Many IRA owners carefully weigh the benefits and considerations of saving for retirement in a Traditional IRA vs. a Roth IRA, and then pick the one that meets their tax and savings objectives.
Traditional IRA: Contributing to a Traditional IRA may allow you to take a tax deduction for your contributions. A tax deduction will potentially lower the amount of income tax you owe for the year. Although you’ll pay tax on your IRA contributions and investment earnings when you withdraw from the IRA, presumably you’ll be retired and paying tax at a lower rate than you are today.
Roth IRA: Contributing to a Roth IRA will not reduce your taxable income for the contribution year. But by paying tax on that income now, you won’t owe any tax when you withdraw the contributions from your Roth IRA, no matter when you take the money out or what your tax rate is at that time. If you take a “qualified” distribution, the investment earnings in your Roth IRA will also be tax-free – which can add up to a significant value the longer your contributions have to grow.
But what if, after contributing to one type of IRA for the year, you change your mind or your tax circumstances change, and you wish you would have contributed to the other type of IRA? If you’re eligible, you can recharacterize your IRA contribution to the other type of IRA.
The IRS allows you to recharacterize your IRA contribution to the other type of IRA if
- You are eligible to contribute to the other type of IRA, and
- You complete the recharacterization by the deadline.
You may recharacterize part or all of your contribution. Any investment gain or loss attributed to the amount being recharacterized must also be moved to the other type of IRA.
The deadline to recharacterize a contribution is your tax-filing deadline plus extensions for the year for which the contribution was made. If you timely file your tax return, including extensions, you have an automatic six-month extension to recharacterize an IRA contribution. For example, if an IRA owner made an IRA contribution for 2021, and they file a 2021 tax return on time (including extensions), they have until October 15, 2022, to complete the recharacterization.
Amended Tax Return
Recharacterizations must be reflected on your tax return. If a tax return for the year was filed before a recharacterization was completed, the taxpayer must file an amended return to explain the recharacterization and claim or not claim a deduction for the IRA contribution, as applicable.
Here are a few scenerios in which a “do over” would provide a tax advantage:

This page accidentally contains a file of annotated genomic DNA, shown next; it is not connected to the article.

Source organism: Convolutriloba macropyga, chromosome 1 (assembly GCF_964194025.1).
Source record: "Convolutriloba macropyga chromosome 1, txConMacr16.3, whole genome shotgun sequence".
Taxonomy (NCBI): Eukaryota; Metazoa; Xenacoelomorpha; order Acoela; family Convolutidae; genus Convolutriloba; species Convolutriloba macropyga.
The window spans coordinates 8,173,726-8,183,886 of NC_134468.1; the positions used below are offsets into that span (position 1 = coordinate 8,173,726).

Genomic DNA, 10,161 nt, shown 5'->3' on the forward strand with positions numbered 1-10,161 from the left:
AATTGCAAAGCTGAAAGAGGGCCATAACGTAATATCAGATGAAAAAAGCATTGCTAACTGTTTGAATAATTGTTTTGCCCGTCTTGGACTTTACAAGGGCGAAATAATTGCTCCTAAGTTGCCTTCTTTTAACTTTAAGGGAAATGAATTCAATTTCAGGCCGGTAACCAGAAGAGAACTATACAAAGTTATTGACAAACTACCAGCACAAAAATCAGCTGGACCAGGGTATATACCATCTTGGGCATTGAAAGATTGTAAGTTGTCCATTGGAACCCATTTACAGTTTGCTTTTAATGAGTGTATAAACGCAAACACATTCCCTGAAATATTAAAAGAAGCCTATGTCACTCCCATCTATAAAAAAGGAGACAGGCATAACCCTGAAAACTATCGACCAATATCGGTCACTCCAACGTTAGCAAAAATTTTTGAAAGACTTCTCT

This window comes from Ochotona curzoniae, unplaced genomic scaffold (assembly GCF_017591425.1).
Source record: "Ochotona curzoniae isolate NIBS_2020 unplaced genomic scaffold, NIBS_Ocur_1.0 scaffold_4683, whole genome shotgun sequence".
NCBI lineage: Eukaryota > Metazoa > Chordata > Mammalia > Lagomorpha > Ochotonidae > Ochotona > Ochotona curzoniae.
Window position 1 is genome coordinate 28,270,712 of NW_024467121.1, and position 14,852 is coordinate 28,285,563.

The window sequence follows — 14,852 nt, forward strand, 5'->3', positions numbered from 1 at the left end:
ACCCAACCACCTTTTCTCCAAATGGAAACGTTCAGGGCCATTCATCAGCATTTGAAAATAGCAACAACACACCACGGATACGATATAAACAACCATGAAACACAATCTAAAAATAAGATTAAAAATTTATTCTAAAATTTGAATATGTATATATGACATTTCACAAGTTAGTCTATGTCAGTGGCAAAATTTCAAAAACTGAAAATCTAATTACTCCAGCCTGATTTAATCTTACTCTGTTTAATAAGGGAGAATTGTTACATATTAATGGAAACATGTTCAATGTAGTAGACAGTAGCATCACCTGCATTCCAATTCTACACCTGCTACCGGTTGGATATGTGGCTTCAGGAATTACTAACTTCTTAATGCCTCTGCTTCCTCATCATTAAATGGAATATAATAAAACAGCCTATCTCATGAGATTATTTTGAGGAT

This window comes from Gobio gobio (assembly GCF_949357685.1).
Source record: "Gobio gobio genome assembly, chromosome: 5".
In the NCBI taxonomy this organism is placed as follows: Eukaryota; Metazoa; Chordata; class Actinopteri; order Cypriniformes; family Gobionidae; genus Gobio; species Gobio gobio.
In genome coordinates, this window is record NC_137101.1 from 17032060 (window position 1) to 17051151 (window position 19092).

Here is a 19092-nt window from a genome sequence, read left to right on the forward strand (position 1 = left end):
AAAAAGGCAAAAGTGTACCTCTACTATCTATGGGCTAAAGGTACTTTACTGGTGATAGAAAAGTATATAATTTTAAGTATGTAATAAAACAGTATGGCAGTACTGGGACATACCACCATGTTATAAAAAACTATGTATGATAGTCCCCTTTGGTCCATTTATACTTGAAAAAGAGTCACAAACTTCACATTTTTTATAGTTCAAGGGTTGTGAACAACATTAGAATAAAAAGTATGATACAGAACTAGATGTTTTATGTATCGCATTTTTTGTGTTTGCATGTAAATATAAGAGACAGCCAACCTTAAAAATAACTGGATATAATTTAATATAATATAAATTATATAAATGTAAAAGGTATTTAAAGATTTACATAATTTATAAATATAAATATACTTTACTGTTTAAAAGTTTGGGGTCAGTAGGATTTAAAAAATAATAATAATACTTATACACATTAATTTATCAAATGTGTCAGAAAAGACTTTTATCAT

Jane is employed by a big corporation and contributes the maximum amount to her employer’s 401(k) plan and her Traditional IRA each year. After having her 2020 taxes done, she learned that the raise she received last year for successfully managing her team remotely brought her income to a level that exceeds the limit for being eligible to deduct a Traditional IRA contribution.
If her contribution has to be after-tax, she would rather contribute to a Roth IRA than make a non-deductible Traditional IRA contribution. To recharacterize her 2020 Traditional IRA contribution, she must open a Roth IRA and request her IRA custodian to recharacterize her Traditional IRA contribution, along with investment earnings, to a Roth IRA by October 15, 2021.
No 401(k) Option
Joe is young, with a long time horizon until retirement. He defers some of his income into his employer’s 401(k) plan and contributes to a Roth IRA each year to shield those investment earnings from taxation assuming his distributions will be “qualified.” This year, he started his dream job with a start-up tech company. The new company doesn’t yet offer a 401(k) plan.
Since Joe can no longer reduce his taxable income by deferring salary into a 401(k) plan, he would rather take a deduction for a Traditional IRA contribution to help lower his tax liability this year rather than put more money into his Roth IRA. To recharacterize his 2021 Roth IRA contribution, he will need to open a Traditional IRA and request a recharacterization of the Roth IRA contribution, along with the investment earnings, to his Traditional IRA by October 15, 2022.
Matt and his spouse are real estate agents. Matt contributes to his self-directed Roth IRA every year so he can grow his IRA’s real estate investments tax-free. With the hot real estate market this year, he and his spouse’s income will exceed the limit for being eligible to contribute to a Roth IRA this year. Matt now has an excess contribution in his Roth IRA, which he can correct by recharacterizing the contribution to a Traditional IRA before October 15, 2022.
Please consult with your tax and/or financial advisor to be sure you understand all the consequences of a recharacterization. You may initiate a recharacterization request with STRATA Trust through our IRA Recharacterization Request and Certification form.